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I held off so guess what I will order tomorrow! sorry guy's. Now I wonder if I should hold off on the altitude hold device or order it at the same time? hmmm.

PS. Cyberflyer, did you ever post about what was involved in adjusting the gains on the unav devices to get everything working properly. I think Bill has a RTH setup so maybe he could shed some light?

I would love to see this info posted to the new forum. Details would include the radio setup to trigger failsafe and turn the units on, intial installation and gain adjustments, test flights and readjustments, what was tested first. Basically a complete how to guide.

Anyone want to take a stab and help shorten the trail and error stage?

William

Edited by teleheli

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Me! Me! :)

I started by installing the co-pilot per the instructions and getting a feel for how it leveled the plane. I used the variable gain method so I could increase or decrease the copilot control while the plane was in the air. The goal was to be able to steer the plane via rudder only, while the copilot worked to keep the plane level using the ailerons and elevator.

Then I installed the PDC10 (which controls the rudder) and set the gain fairly low to start. After much trial and error, I eventually ended up with a fairly aggressive copilot setting, and almost full gain on the PDC10. Sometimes if there is a bit of wind the copilot causes the plane to buck as it forces it back to level (the twinstar is relatively light) but it always smooths out.

I still haven't programmed any failsafe in.

Regards,

Bill

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Does that mean you haven't programmed any waypoints? I have been using the Futaba PA1 (has 2 aileron servo inputs, The PA2 has only one) but haven't hooked up the PDC10. When I first started flying with PA1, I had the servos reversed in the unit-Talk about a squirrly flyer!. UNAV emailed me back today on how to wire up the PDC10 with my VDO. When you fly w.p.'s, tell us the final settings-guess no two planes will be the same though!

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I programmed a single waypoint, which is perhaps the most challenging test of the pdc10, because immediately after passing through the waypoint the plane does a sharp turn to go back through the waypoint again.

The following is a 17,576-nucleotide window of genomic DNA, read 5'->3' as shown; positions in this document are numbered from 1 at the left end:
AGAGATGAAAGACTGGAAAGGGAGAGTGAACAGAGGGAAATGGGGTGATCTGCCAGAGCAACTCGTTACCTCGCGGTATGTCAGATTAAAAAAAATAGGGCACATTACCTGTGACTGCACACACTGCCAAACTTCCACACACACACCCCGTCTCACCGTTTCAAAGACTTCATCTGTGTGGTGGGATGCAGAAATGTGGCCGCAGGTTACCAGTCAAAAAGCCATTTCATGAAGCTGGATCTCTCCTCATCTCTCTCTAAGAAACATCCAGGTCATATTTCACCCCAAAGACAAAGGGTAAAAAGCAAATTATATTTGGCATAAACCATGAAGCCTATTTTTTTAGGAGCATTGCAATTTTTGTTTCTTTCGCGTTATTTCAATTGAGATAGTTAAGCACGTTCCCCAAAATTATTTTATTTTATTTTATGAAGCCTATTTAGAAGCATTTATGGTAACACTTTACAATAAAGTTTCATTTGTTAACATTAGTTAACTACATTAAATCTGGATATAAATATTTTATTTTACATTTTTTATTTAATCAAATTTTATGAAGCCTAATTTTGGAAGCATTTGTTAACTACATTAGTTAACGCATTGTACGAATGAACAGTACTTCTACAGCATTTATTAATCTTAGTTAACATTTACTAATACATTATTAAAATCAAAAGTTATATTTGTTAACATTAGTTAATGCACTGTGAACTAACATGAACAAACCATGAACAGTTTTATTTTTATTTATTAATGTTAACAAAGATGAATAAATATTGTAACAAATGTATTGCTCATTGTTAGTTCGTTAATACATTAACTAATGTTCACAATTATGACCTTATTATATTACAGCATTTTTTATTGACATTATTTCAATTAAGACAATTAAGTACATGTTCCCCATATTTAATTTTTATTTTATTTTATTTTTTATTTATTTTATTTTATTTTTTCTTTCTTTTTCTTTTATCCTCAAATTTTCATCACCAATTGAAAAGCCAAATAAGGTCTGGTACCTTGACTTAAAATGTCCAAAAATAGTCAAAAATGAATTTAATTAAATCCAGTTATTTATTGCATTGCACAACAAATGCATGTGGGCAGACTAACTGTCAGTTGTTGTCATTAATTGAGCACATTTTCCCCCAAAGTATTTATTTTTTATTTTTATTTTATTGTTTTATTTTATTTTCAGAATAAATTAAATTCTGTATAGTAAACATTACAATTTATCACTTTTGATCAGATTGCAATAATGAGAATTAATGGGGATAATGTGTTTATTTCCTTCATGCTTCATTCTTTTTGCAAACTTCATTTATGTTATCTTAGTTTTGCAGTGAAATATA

As you mention every plane is going to be different, but as long as you have a good understand of how the two pieces of equipment work, you should be able to get the plane dialed in pretty quick.

Good luck, and do take pictures before the maiden flight ;)

Bill

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BTW, all you guys who are going to rush out and buy the new, reduced price PDC10, please note, it appears from the UNAV picture, you do not get the beautiful $100 case! Ha, ha!

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As you mention every plane is going to be different, but as long as you have a good understand of how the two pieces of equipment work, you should be able to get the plane dialed in pretty quick.

One thing to add to Bill's comments is that co-pilot's control gain can change depending on the weather conditions (and altitude ;) ). Higher co-pilot's gain usually require higher rudder deflection for the same rate of turn. To have constant rate of turn the co-pilot's gain and PDC10's gain have to balanced through trial and error. If they are not, the plane will either turn too slow (increase PDC-10 gain or decrease co-pilot's gain to fix it) or too fast. The problem with co-pilot is that its gain will fluctuate and the difference can be significant enough to force a model into spiral dive if PDC10 gain is too aggressive. This usually does not happen but it is good to keep this possibility in mind.

Regards,

Val.

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Val, that is a good point. I haven't flown the copilot over a very broad range of weather conditions and so I think I've been fortunate that my results have stayed relatively consistent. I also limit my altitude changes to under 1000 feet ;)

Do you fly with the copilot on a variable channel so you can adjust it while the plane is in the air?

Regards,

Bill

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Do you fly with the copilot on a variable channel

I do but I rarely adjust it in the air as it usually behaves well with initial preflight calibration.

Val.

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